News and information was tightly controlled in Equatorial Guinea, which CPJ identified as one of the world’s most censored nations. Nearly all news media were owned and run by the government or its allies. One independently owned newspaper circulated in the country, but it had to practice self-censorship; no independent broadcasters operated domestically. Even in this rigid environment, authorities fearful of the implications of Arab unrest censored news coverage of the protests. President Teodoro Obiang continued efforts to alter his international image, assuming presidency of the African Union and reviving his effort to establish an “Obiang Prize” in life sciences under the auspices of UNESCO. For the second time, UNESCO suspended consideration of the prize after a global campaign by human rights and freedom of expression groups. As he marked his 32 years in power, Obiang declared there were “no” human rights violations in his country. But his administration suspended a state radio presenter for a mere reference to a “leader of the Libyan revolution.” Authorities also urged the owners of television sets in public places not to show international satellite channels covering the Arab unrest, according to local journalists. Security agents detained a German TV crew and deleted footage of an interview with an opposition leader and pictures of children playing in slums.
The government banned news of Arab unrest on tightly monitored national airwaves and on television sets in public places, according to local journalists. CPJ has ranked Equatorial Guinea as the fourth most censored nation in the world.
CPJ documented at least 10 cases in which authorities arrested, censored, or obstructed journalists. Officials were particularly sensitive to coverage of poverty, obstructing at least three journalists who tried to document the issue.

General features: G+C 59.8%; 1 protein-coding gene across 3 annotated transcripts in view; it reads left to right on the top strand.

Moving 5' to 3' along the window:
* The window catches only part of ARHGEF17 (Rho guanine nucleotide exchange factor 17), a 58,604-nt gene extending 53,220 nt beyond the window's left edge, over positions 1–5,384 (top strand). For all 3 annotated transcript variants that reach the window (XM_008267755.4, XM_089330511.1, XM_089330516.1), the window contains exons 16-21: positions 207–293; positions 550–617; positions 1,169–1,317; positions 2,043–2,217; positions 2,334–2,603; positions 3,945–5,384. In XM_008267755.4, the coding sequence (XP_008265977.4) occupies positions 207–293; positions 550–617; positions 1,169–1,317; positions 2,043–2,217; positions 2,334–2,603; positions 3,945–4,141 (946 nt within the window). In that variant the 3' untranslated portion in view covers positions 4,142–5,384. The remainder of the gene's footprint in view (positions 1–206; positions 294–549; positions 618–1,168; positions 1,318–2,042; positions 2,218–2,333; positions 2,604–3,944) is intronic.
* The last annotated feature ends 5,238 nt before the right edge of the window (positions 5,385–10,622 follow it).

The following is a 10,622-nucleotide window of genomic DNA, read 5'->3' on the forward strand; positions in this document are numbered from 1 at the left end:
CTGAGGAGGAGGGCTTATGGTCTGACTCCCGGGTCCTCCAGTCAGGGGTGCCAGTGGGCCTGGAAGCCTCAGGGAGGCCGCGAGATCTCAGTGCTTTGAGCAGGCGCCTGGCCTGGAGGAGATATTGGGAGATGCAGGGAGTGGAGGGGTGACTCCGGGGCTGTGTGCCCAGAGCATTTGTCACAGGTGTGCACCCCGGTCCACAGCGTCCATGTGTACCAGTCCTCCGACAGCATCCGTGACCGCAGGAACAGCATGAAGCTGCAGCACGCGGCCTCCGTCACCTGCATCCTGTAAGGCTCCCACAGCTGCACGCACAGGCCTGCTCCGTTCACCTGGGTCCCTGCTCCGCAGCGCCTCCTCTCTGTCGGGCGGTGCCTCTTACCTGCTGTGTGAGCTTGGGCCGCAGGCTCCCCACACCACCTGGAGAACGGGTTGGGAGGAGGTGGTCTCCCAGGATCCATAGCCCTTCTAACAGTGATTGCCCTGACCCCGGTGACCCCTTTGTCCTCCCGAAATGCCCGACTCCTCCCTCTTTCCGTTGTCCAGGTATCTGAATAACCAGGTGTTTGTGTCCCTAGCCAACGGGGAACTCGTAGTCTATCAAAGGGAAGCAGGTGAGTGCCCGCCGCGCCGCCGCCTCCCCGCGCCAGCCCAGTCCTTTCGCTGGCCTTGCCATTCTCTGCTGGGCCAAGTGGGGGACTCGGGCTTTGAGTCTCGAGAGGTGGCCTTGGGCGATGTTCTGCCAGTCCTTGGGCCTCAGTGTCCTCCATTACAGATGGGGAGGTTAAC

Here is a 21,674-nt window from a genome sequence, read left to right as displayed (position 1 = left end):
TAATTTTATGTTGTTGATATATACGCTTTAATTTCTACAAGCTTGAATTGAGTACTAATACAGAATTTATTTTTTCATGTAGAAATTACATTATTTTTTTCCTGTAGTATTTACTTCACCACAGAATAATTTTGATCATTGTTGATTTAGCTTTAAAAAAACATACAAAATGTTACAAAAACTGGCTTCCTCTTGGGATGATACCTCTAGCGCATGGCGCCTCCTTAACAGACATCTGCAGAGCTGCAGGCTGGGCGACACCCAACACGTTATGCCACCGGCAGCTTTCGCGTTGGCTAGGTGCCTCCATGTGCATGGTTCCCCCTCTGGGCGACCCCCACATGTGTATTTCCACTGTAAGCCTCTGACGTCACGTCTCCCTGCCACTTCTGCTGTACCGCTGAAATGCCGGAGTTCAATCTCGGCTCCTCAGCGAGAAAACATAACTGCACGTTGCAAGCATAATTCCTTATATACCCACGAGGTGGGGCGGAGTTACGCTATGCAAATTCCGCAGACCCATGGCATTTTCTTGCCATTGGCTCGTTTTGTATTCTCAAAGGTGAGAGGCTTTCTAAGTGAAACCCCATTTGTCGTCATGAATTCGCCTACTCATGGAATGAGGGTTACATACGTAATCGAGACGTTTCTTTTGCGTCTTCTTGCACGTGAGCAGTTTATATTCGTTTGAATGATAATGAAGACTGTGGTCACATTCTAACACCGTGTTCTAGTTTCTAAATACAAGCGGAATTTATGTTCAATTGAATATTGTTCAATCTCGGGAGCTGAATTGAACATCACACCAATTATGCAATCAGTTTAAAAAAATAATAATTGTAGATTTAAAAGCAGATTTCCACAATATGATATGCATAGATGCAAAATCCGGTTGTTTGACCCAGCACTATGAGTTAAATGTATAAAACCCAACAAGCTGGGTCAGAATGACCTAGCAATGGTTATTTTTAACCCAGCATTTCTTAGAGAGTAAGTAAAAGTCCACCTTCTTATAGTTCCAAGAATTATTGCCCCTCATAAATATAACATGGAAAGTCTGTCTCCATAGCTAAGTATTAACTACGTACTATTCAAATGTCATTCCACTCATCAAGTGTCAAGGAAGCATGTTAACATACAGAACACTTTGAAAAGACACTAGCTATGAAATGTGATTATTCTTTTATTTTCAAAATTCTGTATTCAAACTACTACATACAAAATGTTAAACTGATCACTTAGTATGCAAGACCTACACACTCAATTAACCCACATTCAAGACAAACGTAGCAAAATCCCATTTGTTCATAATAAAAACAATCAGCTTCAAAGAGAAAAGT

Breakdown of attacks in 2011:
4: Cases of censorship
1: Case of obstruction
1: Case of retaliatory harassment
The government paid three Washington-based public relations firms a total of US$1,192,329.50 between April and October 2010 to produce positive news about Equatorial Guinea, according to a report by the U.S. Department of Justice.
All television and radio were directly run by the government or controlled through its allies, CPJ research shows.
A dearth of independent news sources:
1: Independent newspaper
0: Independent television
0: Independent radio
1: Correspondent for international media
Drawing on his considerable wealth, Obiang tried to establish a self-named prize in life sciences under the auspices of UNESCO. The international agency postponed consideration of the proposal after human rights groups said Obiang’s poor record contradicted UNESCO’s values.
A prize not to be:
2008: Obiang offered UNESCO US$3 million for a self-named International Prize for Research in the Life Sciences.
May 2010: Thirty freedom of expression organizations expressed opposition. A month later, laureates of the UNESCO/Guillermo Cano World Press Freedom Prize joined in opposition.
October 2010: UNESCO indefinitely suspended the prize pending “consultations among all parties.”
July 2011: At a summit in Equatorial Guinea, African Union heads of state passed a resolution urging UNESCO to reverse its decision.
September 2011: Republic of Congo and Ivory Coast requested that UNESCO’s executive board adopt the prize immediately.
October 2011: UNESCO deferred action on the prize, and set up a working group to continue consultations.
Do you believe the free flow of information must be protected? Sign the #RightToReport petition and demand that President Obama immediately:
1. Issue a presidential policy directive prohibiting the hacking and surveillance of journalists and media organizations.
2. Limit aggressive prosecutions that ensnare journalists and intimidate whistleblowers.
3. Prevent the harassment of journalists at the U.S. border.
Or click here to see the full petition, and join leading journalists like Christiane Amanpour, The Guardian’s Alan Rusbridger, Editor of the AP Kathleen Carroll, and Arianna Huffington in signing on.